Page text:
Bit Flip Reduction in Non-volatile Memories
Speaker: Daniel Bittman
The advent of byte-addressable non-volatile memory technologies such as phase change memory (PCM) has spurred a flurry of research on topics including consistency and durability of data structures across power failures and optimizing systems for the low-latency nature of these technologies, while typically aiming to increase lifetime and reduce power consumption by reducing the number of writes to the non-volatile memory. However, in technologies such as PCM, it is bit flips that consume power and wear out cells, not writes. Thus, PCM controllers do not rewrite cells unless the cell should change. However, this crucial optimization, reducing the number of bits flipped, has not been sufficiently explored for the rest of the hardware and software stack. We have developed a framework and full-system simulator to investigate how different software and hardware techniques affect the number of bit flips done by applications, data structures, and algorithms. By defining number of bit flips as a measure of “goodness”, we can evaluate existing and new data structures with this criterion to better inform the design of systems for non-volatile memory.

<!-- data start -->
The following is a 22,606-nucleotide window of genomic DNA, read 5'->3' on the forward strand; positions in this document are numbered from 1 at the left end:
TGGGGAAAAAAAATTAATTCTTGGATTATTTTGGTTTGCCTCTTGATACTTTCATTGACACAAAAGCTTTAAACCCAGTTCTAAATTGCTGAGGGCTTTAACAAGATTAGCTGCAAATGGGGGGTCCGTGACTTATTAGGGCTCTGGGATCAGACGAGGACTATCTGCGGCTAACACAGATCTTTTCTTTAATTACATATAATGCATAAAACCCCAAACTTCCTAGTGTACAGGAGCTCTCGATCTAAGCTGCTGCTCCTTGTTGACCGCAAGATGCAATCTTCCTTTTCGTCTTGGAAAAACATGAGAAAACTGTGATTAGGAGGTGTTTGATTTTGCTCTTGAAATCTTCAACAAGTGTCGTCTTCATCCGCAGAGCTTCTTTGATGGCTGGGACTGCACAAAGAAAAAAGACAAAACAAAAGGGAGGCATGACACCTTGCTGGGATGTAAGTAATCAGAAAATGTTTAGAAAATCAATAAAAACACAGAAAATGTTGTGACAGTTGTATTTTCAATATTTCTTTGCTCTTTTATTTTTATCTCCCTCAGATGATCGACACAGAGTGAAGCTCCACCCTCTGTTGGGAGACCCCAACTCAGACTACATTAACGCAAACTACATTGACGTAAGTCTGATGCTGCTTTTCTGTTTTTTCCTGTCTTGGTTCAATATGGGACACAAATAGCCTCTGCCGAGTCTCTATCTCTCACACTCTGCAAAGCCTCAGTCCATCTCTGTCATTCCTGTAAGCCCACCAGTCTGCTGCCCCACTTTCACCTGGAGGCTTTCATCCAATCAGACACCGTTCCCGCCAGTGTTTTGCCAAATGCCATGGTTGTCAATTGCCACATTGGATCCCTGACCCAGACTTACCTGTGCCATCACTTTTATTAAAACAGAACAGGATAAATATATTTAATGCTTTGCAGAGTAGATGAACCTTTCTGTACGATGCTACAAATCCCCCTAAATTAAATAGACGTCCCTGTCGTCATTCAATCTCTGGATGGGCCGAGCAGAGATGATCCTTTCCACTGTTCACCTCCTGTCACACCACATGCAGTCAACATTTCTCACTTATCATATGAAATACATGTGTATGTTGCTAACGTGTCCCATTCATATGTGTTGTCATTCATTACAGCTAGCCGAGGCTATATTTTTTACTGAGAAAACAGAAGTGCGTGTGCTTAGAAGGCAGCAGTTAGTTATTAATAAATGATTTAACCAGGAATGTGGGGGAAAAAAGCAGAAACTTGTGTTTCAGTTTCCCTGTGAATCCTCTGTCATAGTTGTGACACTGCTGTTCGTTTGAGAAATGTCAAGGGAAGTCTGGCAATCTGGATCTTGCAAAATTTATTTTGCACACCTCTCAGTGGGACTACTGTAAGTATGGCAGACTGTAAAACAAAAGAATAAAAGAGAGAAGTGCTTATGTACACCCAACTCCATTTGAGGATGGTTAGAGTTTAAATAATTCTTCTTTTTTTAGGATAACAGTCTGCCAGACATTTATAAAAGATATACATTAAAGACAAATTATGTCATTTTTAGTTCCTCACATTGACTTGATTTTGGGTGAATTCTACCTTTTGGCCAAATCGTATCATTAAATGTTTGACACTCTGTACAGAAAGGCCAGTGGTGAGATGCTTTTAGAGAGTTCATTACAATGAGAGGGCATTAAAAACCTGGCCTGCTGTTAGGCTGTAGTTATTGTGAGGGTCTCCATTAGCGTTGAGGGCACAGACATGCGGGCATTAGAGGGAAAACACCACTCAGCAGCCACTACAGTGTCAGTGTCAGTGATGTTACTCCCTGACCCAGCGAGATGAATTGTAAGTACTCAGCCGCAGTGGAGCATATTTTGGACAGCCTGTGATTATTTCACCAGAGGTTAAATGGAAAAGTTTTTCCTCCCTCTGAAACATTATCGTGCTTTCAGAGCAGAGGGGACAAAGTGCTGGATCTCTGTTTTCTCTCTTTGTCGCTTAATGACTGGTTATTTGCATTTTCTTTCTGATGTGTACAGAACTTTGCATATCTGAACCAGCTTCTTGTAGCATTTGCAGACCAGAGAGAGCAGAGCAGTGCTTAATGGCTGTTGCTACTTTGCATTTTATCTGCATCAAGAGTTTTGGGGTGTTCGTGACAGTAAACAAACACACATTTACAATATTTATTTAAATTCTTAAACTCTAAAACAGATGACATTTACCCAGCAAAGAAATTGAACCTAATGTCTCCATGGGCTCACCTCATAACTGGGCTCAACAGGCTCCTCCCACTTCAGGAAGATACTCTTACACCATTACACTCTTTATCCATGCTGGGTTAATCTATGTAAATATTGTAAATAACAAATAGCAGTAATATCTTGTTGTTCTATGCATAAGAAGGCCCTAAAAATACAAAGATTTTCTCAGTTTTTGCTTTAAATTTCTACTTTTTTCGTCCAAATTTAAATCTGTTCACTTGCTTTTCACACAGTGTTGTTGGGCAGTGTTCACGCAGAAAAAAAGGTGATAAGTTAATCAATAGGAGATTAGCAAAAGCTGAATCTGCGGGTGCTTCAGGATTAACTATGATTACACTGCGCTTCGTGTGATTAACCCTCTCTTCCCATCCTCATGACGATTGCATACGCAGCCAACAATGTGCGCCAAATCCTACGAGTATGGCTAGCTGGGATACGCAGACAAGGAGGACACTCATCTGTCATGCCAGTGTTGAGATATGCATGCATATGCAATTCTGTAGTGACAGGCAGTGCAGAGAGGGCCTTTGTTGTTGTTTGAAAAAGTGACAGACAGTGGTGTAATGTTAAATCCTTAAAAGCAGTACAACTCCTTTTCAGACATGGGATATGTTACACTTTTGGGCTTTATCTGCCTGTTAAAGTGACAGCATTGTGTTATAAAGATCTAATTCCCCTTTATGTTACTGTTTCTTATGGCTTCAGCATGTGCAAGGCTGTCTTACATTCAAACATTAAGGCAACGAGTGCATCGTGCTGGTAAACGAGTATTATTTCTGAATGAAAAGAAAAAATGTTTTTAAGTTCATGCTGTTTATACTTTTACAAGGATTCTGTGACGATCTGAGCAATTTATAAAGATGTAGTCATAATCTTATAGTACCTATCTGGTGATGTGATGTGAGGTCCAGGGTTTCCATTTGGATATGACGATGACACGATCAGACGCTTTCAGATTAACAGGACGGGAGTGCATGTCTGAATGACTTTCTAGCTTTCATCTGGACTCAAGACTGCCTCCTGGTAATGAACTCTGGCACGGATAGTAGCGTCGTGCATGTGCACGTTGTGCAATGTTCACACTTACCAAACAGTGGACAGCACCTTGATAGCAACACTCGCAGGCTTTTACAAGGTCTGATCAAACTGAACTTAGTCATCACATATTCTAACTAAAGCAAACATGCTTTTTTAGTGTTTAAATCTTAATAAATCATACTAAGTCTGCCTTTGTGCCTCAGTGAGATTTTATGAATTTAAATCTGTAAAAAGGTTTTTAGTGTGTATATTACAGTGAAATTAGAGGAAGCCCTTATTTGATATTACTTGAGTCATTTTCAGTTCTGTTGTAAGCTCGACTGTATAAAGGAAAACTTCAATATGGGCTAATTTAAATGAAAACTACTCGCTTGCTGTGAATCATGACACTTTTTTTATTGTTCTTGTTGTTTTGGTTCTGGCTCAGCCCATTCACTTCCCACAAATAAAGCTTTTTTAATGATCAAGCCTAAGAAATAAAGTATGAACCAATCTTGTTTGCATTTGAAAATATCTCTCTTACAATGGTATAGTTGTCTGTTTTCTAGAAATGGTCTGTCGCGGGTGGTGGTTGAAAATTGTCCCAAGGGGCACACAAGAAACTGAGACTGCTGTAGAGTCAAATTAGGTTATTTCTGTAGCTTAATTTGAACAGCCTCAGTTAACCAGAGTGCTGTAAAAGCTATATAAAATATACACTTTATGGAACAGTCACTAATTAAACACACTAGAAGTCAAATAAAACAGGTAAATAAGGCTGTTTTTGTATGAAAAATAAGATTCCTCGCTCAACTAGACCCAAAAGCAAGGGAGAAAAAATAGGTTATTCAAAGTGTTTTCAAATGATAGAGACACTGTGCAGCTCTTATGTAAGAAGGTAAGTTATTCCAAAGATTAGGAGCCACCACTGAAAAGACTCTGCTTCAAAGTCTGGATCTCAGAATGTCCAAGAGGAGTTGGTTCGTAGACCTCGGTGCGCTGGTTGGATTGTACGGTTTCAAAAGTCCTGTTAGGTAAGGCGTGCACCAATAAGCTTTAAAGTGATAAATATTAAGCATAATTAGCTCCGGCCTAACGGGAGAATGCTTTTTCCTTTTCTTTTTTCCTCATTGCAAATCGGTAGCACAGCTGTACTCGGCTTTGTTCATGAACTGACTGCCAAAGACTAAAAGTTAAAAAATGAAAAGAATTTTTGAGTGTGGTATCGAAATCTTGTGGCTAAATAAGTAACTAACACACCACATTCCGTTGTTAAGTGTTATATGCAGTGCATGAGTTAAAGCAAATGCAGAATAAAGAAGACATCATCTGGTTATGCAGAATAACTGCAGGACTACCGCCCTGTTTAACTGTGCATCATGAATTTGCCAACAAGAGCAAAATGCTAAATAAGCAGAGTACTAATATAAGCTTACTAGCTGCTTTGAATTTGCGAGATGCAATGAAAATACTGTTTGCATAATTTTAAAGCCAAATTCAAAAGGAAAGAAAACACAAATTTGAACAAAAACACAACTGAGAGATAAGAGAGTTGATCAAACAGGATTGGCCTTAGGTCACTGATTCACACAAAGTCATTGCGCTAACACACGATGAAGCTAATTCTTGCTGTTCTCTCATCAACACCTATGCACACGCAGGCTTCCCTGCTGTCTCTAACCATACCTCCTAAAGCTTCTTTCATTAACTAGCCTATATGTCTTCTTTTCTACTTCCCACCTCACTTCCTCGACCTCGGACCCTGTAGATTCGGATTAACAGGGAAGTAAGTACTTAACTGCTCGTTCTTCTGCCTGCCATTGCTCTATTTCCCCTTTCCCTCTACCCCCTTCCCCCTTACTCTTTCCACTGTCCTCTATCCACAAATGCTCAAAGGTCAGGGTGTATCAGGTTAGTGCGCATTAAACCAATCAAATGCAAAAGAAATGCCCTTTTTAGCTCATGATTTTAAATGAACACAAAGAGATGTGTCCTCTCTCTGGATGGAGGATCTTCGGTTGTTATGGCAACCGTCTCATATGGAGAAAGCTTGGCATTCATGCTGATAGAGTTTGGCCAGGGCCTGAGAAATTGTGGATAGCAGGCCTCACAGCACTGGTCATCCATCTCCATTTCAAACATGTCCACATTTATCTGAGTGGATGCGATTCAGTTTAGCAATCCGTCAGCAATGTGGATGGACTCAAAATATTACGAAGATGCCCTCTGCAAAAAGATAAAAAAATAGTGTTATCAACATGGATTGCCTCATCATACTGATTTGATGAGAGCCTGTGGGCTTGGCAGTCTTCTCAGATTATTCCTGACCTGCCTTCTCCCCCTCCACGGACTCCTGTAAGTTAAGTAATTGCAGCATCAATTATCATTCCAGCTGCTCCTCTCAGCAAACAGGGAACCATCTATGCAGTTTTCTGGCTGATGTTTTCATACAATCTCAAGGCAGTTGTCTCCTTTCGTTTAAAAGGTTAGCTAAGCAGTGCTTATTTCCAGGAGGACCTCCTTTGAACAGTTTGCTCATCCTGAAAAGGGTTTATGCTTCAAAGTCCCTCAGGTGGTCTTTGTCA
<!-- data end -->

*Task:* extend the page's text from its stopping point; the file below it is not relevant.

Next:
Using our framework, we have found several simple, straightforward, and effective modifications to existing data structures that can reduce bit flips over time. We profile use cases where the approach of minimizing writes does not does not also minimize bit flips. These approaches, and others, can be used to guide optimizations for non-volatile memory systems. We also examined the effects of caching and explicit flushing on bit flip behaviors over prolonged periods of time. By looking at the effects of normal program operation (e.g. register spilling), we were able to recommend backwards-compatible changes to ABIs that would reduce bit flips under certain circumstances. We expect there to be significant research paths forward, both in identifying the bit flipping behavior of existing algorithms and data structures, and in designing new algorithms and data structures to minimize bit flips.